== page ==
In an unexpected move, the Supreme Court this week issued a stay on implementing controversial new EPA regulations on U.S. power plants until a lawsuit filed by 27 states against the EPA rules can be fully adjudicated in the courts.
How you react to the decision depends on which issue matters most to you: climate change and CO2 emissions, or jobs and lower heating/cooling bills.
…while the Supreme Court’s action is, in many respects, without precedent, so too is the CPP. It is not only the most ambitious climate-related initiative undertaken by the EPA, but it also relies upon unprecedented assertions of legal authority. And, to be clear, by “unprecedented” I mean just that – without precedent.
Key legal issues involved, according to law professor Jonathan Adler:
- “The biggest legal question about the CPP is whether the EPA has the legal authority to impose these regulatory requirements on existing power plants under Section 111(d) [of the clean Air Act] in the first place.”
- If EPA does have such authority, “there is a question about the extent to which the EPA can look at so-called ‘outside the fenceline’ measures – such as the substitution of renewables for coal generation – to set a standard for emission reductions at coal-fired power plants.”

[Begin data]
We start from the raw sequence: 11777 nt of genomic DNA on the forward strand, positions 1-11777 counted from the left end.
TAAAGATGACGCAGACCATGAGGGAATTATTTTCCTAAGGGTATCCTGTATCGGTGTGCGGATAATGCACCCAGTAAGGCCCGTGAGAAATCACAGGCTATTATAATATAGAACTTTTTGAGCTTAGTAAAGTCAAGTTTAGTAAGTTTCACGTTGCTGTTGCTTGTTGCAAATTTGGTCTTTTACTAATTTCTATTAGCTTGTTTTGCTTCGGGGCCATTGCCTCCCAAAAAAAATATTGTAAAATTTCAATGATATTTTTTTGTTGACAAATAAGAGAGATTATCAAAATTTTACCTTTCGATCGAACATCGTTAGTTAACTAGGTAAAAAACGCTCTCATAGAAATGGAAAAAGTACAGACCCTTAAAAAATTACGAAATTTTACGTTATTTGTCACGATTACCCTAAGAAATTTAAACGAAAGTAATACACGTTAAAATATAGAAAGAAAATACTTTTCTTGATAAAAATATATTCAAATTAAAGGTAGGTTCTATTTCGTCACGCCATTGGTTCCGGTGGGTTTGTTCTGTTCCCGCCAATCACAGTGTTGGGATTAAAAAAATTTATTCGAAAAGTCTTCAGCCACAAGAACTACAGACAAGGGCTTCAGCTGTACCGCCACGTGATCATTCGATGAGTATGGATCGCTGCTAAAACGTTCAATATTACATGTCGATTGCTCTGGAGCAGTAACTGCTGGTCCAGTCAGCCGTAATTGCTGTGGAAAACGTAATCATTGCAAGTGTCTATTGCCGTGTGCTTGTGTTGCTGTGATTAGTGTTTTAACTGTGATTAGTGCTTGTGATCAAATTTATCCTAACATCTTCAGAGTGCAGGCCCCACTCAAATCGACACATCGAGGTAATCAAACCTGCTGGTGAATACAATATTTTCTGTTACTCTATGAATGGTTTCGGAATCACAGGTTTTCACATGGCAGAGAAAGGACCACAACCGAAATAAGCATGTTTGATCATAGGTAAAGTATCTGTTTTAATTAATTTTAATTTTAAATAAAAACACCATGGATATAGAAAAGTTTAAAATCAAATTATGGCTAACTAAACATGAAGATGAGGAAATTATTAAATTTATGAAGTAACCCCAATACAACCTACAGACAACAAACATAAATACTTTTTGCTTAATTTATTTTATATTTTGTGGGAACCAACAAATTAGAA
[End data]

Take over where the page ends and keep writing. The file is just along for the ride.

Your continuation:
- “Another set of arguments focuses on the EPA’s development of the rule in the regulatory process [since], the challengers argue, the EPA made so many changes between the original proposal and the final rule that the resulting CPP was not a ‘logical outgrowth’ of the proposal.”
- Additionally, “there are questions about whether it is adequately demonstrated that the projected emission reductions can be met at a reasonable cost, and whether the EPA impermissibly relied upon federally subsidized energy projects in making these determinations.”
- Finally, there is the question of whether the new regulations would make any climate change difference: “…the CPP – for all its ambition – will not do much to reduce atmospheric concentrations of GHGs” [i.e., greenhouse gases].
The Court’s decision to halt the EPA’s enforcement of the plan until final legal adjudication postpones for now the $366 billion dollar costs of the plan and the anticipated double-digit percentage increases in average electricity bills for residents in 43 states.